Krieg raised chickens and cows on the property and grew pears in the flat area below the rocks after the mine was closed. He also was a timber man and earned money building wooden bridges for the County. Recognizing the recreational aspects of his property, Krieg managed it as a park, putting in picnic benches and charging 50 cents admission to visitors.

Meanwhile, another industry was booming in California that was to provide added income to Krieg.

Early in the twentieth century the motion picture industry became aware that scenes from all over world could be duplicated in California. By 1911 the Kalem Company had located near Glendale and was filming Western and Indian pictures in the nearby foothills.[1] As Los Angeles grew into that urban sprawl that has been called a hundred suburbs in search of a city, the filmmakers pushed deeper into the hills for settings.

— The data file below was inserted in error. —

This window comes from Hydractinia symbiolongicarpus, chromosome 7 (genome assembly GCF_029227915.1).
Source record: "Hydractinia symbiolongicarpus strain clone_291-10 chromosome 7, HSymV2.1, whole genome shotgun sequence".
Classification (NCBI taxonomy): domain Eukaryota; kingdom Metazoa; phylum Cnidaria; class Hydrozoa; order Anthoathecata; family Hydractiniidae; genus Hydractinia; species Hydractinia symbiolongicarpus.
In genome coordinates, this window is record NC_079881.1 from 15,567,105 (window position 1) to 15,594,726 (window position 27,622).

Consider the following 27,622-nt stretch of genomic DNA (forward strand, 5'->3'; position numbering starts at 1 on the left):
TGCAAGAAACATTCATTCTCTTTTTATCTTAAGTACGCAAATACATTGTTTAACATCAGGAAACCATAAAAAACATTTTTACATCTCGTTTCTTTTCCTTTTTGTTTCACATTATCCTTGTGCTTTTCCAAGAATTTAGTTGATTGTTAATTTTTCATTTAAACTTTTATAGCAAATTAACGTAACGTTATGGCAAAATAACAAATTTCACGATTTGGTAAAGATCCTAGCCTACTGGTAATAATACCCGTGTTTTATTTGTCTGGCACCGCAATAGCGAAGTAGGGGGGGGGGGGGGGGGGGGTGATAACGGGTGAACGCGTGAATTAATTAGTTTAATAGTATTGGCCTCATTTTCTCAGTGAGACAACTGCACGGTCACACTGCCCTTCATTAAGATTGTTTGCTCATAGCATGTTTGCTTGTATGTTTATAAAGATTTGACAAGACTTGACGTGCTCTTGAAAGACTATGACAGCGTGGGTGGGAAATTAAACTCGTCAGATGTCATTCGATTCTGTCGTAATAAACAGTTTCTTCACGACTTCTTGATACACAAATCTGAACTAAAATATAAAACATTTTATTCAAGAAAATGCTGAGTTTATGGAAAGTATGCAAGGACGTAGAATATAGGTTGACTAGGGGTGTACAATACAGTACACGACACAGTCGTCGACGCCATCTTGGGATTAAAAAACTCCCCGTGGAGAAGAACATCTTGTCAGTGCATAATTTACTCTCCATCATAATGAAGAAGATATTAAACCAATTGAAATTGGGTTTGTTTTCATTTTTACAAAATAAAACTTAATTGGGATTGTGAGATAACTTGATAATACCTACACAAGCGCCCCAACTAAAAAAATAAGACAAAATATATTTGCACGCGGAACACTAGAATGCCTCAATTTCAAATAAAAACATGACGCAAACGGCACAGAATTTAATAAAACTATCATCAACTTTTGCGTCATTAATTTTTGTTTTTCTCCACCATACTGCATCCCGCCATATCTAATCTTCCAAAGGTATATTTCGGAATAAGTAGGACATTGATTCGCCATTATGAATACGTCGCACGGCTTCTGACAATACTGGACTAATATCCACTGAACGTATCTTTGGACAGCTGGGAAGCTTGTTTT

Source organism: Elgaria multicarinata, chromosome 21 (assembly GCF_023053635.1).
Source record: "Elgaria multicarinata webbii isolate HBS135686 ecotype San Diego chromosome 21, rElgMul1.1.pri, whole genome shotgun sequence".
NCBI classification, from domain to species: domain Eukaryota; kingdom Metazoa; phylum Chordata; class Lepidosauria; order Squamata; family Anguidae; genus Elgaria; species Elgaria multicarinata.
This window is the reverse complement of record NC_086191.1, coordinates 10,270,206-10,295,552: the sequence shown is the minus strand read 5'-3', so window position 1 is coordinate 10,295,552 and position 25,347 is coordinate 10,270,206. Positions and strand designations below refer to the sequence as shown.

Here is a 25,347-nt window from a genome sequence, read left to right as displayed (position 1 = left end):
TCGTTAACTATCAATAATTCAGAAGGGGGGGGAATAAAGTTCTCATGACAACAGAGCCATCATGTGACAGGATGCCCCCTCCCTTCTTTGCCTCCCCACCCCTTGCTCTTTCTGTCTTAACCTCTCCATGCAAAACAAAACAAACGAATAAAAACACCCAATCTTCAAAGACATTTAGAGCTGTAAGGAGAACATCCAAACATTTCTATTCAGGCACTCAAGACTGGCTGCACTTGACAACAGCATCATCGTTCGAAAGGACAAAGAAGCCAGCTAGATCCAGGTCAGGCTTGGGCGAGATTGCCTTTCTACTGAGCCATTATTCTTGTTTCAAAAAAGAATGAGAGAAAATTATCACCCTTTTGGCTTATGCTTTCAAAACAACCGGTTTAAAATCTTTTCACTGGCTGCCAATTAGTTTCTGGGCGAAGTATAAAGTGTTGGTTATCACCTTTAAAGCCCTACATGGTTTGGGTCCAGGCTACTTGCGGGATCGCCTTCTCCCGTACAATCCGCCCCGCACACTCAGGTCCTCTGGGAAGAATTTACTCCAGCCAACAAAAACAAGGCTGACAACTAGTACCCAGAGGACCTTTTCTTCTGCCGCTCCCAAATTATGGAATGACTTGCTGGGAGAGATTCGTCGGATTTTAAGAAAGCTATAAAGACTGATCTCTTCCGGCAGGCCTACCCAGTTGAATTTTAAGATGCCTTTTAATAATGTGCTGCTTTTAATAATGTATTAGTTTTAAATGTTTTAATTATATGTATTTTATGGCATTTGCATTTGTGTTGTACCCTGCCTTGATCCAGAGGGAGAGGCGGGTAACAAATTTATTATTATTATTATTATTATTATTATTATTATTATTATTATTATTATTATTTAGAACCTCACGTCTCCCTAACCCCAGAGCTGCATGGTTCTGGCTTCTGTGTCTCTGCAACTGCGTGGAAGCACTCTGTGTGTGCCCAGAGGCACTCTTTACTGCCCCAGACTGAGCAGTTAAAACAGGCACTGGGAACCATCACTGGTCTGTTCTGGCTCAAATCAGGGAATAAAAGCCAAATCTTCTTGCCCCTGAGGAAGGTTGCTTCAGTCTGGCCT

Although Vasquez Rocks is not listed among the California locations recorded at the Academy of Motion Picture Arts and Sciences in Los Angeles, many action films were made there.

In the 1920s Krieg began leasing the property to motion picture companies and it was not long before the skirl of bagpipes and measured commands of the British Army in India were heard equally with the Western drawl of the cowboy at Vasquez Rocks. Krieg continued his various activities there until his death on May 24, 1937. After that, the film leasing and recreational park use was continued by his nephew, Ray Toney. Besides managing the various enterprises at Vasquez Rocks, Toney generously gave small parcels on the eastern edge of the park to his friends for summer cottages.